Skip to content

In Egypt, the Official Death Toll from the Uprisings is 840

April 4, 2011

Pictures of Egyptian anti-government protesters killed during clashes with police and pro-government forces are displayed during a candlelight vigil at Cairo’s Tahrir Square on February 9, 2011. This is an AFP phot to which I have absolutely no rights. I will remove it if they ask me.

Martyrdom was not sought nor celebrated by protesters engaged in the 25 January uprising. But martyrs there were–peaceful protesters fired on by police and by hired thugs. These martyrs became crucial symbols of the revolution, and the notion that the democratic and reformist impulse of the revolution must not be lost because it would render their deaths meaningless is still frequently invoked.

Now, official figures have been released by the Egyptian health Ministry. They include data from private, police, military and university hospitals.

840 people died during the uprising, and 6467 were injured, according to Health Ministry spokesman Hesham Sheeha.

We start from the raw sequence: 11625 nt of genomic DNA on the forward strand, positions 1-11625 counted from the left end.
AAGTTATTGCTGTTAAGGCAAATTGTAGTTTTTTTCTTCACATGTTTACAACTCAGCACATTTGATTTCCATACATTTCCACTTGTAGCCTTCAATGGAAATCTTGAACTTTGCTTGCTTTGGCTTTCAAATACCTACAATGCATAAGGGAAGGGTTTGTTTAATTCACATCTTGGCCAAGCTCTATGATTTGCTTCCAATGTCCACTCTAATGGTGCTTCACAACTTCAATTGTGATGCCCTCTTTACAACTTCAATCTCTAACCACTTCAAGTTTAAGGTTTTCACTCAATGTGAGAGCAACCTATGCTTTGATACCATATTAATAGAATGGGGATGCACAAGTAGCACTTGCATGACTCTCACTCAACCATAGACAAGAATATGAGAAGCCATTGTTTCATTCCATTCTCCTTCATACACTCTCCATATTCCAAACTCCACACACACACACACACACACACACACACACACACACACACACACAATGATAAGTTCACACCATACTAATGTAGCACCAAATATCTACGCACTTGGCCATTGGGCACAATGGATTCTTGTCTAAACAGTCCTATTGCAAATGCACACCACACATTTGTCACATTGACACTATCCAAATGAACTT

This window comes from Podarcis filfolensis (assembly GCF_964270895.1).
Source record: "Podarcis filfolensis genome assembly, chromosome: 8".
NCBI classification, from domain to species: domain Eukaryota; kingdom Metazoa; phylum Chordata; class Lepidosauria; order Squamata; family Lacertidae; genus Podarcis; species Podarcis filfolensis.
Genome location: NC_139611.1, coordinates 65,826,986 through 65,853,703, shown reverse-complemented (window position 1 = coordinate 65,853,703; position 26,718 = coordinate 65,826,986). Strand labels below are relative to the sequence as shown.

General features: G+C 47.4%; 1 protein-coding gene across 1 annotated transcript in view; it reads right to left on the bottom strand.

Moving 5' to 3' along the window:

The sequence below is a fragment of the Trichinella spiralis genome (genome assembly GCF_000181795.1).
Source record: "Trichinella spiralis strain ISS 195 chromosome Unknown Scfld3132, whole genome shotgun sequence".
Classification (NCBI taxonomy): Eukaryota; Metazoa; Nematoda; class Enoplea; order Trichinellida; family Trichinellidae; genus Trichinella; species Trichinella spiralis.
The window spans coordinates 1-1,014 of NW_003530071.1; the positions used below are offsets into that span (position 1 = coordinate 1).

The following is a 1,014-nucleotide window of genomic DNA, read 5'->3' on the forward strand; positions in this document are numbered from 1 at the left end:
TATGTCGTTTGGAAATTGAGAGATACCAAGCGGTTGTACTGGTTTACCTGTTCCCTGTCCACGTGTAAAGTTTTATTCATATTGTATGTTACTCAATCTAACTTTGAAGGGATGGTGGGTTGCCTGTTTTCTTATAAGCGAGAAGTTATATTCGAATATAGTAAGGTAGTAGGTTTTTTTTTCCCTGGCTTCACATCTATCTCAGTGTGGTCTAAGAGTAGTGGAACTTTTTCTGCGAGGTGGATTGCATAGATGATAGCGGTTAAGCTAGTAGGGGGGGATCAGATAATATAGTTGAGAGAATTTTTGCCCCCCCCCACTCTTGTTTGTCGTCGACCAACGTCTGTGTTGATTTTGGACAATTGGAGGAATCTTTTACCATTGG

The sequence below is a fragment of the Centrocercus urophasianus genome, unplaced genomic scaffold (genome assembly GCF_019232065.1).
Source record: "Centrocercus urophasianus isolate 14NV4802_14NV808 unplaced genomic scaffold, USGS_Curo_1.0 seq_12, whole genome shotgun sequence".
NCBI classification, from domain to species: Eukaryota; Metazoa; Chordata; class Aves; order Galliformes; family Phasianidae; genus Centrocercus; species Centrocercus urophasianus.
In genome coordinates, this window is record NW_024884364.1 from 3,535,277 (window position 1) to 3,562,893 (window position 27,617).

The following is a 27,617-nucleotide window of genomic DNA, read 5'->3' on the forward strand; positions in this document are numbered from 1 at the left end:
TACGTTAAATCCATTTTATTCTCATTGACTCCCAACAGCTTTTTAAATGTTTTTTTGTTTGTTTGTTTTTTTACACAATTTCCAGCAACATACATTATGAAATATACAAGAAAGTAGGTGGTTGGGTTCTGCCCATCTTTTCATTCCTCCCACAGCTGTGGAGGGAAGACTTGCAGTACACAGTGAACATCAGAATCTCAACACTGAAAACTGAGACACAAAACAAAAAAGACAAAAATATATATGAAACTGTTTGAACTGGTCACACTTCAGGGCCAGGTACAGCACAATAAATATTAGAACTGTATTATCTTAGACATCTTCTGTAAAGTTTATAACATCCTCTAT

Earlier figures in the 300 range were based on a more limited data set. These figures, Sheeha told Al-Masry Al-Youm, were based on data at sites where death certificates were issued.

This figures are smaller that estimated by some rights groups, who suggested that as many as 1500 might have been killed.

Web sites, makeshift candle-lighting sites, wall murals, graffiti and other media continue to remind Egyptians of the cost of the uprisings.

Advertisements
No comments yet

Leave a Reply

Fill in your details below or click an icon to log in:

WordPress.com Logo

You are commenting using your WordPress.com account. Log Out / Change )

Twitter picture

You are commenting using your Twitter account. Log Out / Change )

Facebook photo

You are commenting using your Facebook account. Log Out / Change )

Google+ photo

You are commenting using your Google+ account. Log Out / Change )

Connecting to %s

%d bloggers like this: